2m 37s
  2. 11m 12s
    1. Creative brief
      1m 57s
    2. Sketches and script
      3m 8s
    3. Understanding the graphic animation process
      6m 7s
  3. 25m 5s
    1. Understanding the animatic process
      2m 15s
    2. Importing sketches into After Effects
      6m 20s
    3. Timing out the animation
      10m 4s
    4. Adding onscreen timecode for reference
      6m 26s
  4. 40m 2s
    1. Creating text and logo elements in Adobe Illustrator
      6m 44s
    2. Importing Illustrator elements into Cinema 4D
      8m 24s
    3. Creating guide planes for modeling a rough shark
      6m 13s
    4. Creating a rough shark model
      12m 14s
    5. Preparing a dummy rig using a Spline Wrap object
      6m 27s
  5. 53m 17s
    1. Setting up a project file for the cameramatic
      6m 15s
    2. Animating the rough shark using the Spline Wrap object
      5m 14s
    3. Animating the camera
      6m 8s
    4. Duplicating an animated rough model to create a school of sharks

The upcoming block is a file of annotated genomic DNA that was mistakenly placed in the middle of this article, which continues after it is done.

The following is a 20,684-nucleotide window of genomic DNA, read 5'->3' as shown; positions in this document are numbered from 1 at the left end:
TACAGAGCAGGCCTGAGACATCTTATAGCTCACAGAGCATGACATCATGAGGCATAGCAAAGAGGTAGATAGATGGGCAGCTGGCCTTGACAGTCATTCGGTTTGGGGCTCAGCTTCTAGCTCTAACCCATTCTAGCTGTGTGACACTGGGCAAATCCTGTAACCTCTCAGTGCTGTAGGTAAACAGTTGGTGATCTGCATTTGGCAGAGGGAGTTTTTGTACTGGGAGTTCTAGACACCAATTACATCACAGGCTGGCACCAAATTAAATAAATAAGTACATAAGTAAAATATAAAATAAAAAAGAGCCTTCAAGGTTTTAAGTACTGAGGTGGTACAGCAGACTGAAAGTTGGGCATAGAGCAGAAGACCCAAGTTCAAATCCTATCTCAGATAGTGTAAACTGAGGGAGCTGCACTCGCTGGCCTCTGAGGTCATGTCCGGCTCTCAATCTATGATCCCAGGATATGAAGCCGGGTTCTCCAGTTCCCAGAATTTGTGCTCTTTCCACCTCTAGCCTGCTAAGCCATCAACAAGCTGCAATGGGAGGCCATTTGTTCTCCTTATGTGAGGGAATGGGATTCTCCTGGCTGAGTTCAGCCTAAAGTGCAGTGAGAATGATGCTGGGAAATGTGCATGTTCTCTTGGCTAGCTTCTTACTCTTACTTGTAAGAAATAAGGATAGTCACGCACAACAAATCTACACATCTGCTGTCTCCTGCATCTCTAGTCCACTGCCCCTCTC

11m 4s
    5. Creating a preview movie and importing it into After Effects
      5m 45s
    6. Assembling the cameramatic
      8m 34s
    7. Fine-tuning the cameramatic timing
      10m 17s
  6. 1h 9m
    1. Preparing for the modeling process
      6m 7s
    2. Outlining the shapes using the Knife tool
      9m 50s
    3. Creating the mouth using the Extrude tool
      10m 40s
    4. Adding eyes using the Symmetry object
      9m 57s
    5. Creating fins using the Extrude tool
      7m 11s
    6. Creating the tail and dorsal fins using the Extrude tool
      10m 38s
    7. Creating gums using the Symmetry object
      6m 45s
    8. Creating teeth and finalizing the model
      8m 6s
  7. 15m 5s
    1. Understanding the rigging process
      2m 0s
    2. Opening the shark mouth using the Morph tag
      5m 9s
    3. Using XPresso to link the jaw to the Morph animation
      7m 56s
  8. 33m 25s
    1. Using BodyPaint to prepare the model for texturing
      8m 22s
    2. Applying color to the shark using BodyPaint
      6m 45s
    3. Giving the shark character by painting in the diffusion channel
      5m 29s
    4. Roughing the surface using the bump channel
      4m 34s
    5. Texturing the eyes
      3m 51s
    6. Texturing the teeth and gums
      4m 24s
  9. 21m 24s
    1. Replacing the rough shark model in the intro shot with the finished model